VC investors dislike women more than they like profit

By Hannah Duncan on Monday 22 August 2022

OpinionAlternative LendingDigital BankingSavings and Investment

In her first article for AltFi, Hannah Duncan highlights the staggering gulf in venture funding between men and women.

VC investors dislike women more than they like profit
Image source: Pexels/Andrea Piacquadio

It’s enough to make you want to hurl your skinny latte at the wall. Preferably a freshly painted white one. 40 per cent of all early-stage fintechs are led by women. Yet investors – blinded by prejudice - are only willing to part with 4 per cent of funds. It’s not a coincidence. It’s a disgrace. 

Prejudice is blinding logic

Almost half (40 per cent) of early-stage start-ups are founded or co-founded by women. But when it comes to securing capital, these hopeful candidates face a barrage of additional obstacles, that male-founded companies simply don’t have to contend with. 

“A concrete example is that if a man comes in wearing a fancy, expensive coat, it’s seen as a sign of success. Whereas if a woman wears an expensive, fancy coat, [investors] think she’s not good at handling money – or she’s spending a lot”, esteemed psychologist and fintech leader Elin Helander explains to me. Along with other researchers, Helander has conducted extensive studies into gender-related bias in business

“Our brain is designed to put everything into categories”, Helander elaborates. “But these categories easily turn to prejudices. Just because you acknowledge them… it doesn’t mean they go away”. 

Across investment rounds, women are frequently interrogated about their homelife too. A hurdle most men do not have to jump. “Quite often I was told that because I have four children, I’m uninvestable”, reveals Gemma Young, founder of the award-winning Women of Fintech community and Chief Growth Officer at TechPassport. “But there are just as many male parents as female parents”. 

That women get asked negative questions in funding interviews is already well-documented. While men are asked to project their vision, women are scrutinized on how they’ll handle failure. Infuriatingly, this is frequently cited as the reason why so many female-led fintechs are ditched early on.

Of the initial 40 per cent of female-led start-ups, just a tiny 15 per cent secure any funding at all. And even then, they receive about one-seventh of what men get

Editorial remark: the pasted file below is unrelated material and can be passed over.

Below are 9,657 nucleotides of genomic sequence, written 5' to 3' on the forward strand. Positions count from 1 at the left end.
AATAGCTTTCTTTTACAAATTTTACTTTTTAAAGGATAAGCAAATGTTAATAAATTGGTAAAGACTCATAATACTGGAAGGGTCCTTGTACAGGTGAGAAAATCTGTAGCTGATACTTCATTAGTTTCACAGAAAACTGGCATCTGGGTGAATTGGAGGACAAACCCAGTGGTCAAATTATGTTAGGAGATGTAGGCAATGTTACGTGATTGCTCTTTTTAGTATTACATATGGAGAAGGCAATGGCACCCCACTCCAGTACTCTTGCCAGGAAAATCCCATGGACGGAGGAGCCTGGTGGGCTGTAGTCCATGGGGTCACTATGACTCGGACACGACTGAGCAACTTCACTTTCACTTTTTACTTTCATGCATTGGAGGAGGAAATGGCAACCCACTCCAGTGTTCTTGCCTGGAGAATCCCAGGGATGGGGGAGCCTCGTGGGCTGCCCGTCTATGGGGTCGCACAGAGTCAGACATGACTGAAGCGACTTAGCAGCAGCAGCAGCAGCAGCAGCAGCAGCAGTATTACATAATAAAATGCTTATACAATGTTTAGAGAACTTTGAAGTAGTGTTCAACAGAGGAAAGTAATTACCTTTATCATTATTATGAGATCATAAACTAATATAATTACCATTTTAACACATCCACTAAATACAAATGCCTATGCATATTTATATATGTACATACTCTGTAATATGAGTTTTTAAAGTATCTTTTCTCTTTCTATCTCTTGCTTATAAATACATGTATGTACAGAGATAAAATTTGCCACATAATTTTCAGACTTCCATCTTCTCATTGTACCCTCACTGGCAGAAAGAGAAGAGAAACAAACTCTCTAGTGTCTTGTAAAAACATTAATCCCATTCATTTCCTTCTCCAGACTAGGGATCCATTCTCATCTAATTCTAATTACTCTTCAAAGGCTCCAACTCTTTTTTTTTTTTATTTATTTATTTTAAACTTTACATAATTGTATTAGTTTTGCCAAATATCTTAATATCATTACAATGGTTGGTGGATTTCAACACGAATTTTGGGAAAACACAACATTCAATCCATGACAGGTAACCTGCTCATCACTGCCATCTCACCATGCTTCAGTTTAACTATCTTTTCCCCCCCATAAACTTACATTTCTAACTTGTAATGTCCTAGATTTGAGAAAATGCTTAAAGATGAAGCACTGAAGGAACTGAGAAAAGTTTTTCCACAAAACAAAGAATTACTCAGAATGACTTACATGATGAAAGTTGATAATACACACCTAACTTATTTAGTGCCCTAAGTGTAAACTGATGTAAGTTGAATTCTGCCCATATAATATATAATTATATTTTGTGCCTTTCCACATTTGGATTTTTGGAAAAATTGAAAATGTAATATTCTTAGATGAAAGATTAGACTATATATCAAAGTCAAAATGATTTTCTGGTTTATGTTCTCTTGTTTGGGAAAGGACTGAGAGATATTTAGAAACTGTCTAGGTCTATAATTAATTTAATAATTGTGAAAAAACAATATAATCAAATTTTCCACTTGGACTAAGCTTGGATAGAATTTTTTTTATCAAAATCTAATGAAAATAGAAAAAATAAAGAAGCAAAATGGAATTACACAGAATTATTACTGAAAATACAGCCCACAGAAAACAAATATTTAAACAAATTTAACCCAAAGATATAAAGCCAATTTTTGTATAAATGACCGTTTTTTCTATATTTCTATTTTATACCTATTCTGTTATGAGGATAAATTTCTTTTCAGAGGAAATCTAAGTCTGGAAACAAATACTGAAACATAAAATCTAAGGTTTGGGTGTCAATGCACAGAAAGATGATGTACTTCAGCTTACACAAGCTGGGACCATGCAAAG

What’s more, the latest findings from Innovate Finance show that female-led fintechs receive just a microscopic 4 per cent of fintech investment in the UK. It’s SO wrong. It’s blatant sexism. It’s deeply unfair. And – stupidly - it’s also hurting the investors themselves.

Women-led businesses are more profitable

Anne Boden is not an outlier. Far from it. 2018 research from BCG reveals that for every dollar received in funding, female founders bring back 78 cents, while male founders return just 31 cents. Less than half. Women-led companies are officially more profitable. 

“Investors are missing out on making a lot of money”, eye-rolls Sofie Blakstad, founder of humanitarian blockchain, HiveOnline. Blakstad has worked for eight major banks, built five core banking systems, written two books, and founded one hell of a fintech. She’s also the person the UN calls when they need a consultant. That SHE struggles to secure funding blows my mind. 

“One of the things I say to founders – if they’re women – is to just find yourself a business model that makes money. Because you’re not going to raise any, at least until you have a lot of customers”, Blakstad advises… Something Adam Neumann, founder of WeWork – which lost investors a staggering $4.4bn last year - has not had any problems with. 

Last week, venture capitalist firm Andreessen Horowitz plunged $350m into Neumann’s new company, Flow. As of today, Flow has no product, no customers and very little in the way of a website. Yet, amazingly, investors are surging forward with millions of dollars. "I have literally built whole core banking systems for a fraction of this kind of money”, sighs Blakstad.   

Blakstad’s battle highlights another gross injustice within the fintech investment scene. “You get a lot of products designed for educated white men”, she points out. “Tech companies are not supporting demographics outside a very narrow band of customers. A lot more impact companies are founded by women”. She’s right.

Nearly every female founder I talked to – over ten – had sustainability entrenched in the business model. Worldwide, research suggests that women entrepreneurs are more engaged in green and social issues too. In a cost of living and climate crisis… can investors really afford to ignore these businesses?

Investors must do better

Even in rejection, female-led start-ups are getting a raw deal. Niki Issaia is the founder of Charles, a stealth-mode tech firm targeting sustainable fashion. As she embarks on her funding journey, she’s encouraging investors at least offer tangible and robust feedback. “I don’t want anyone to be lenient with me”, Issaia asserts. “I want them to be as aggressive, harsh and critical of me as they would any founder”. 

Taking time to give constructive criticism might do more than just help with the next round of interviews. It could push investors to reflect and consider whether it was the start-up business model or their own sexist evaluation that needs fixing. After all, our planet is suffocating. The wealth gap is widening. Investors need profits. 

Like smashing a cup of coffee against the wall, investors are wasting resources, destroying opportunities, and making one hell of a mess. For god’s sake. The solution is obvious. We urgently need investment in female-led fintech. It’s time to end the antiquated thinking and start opening the wallet… Your profit margins will thank you for it.  

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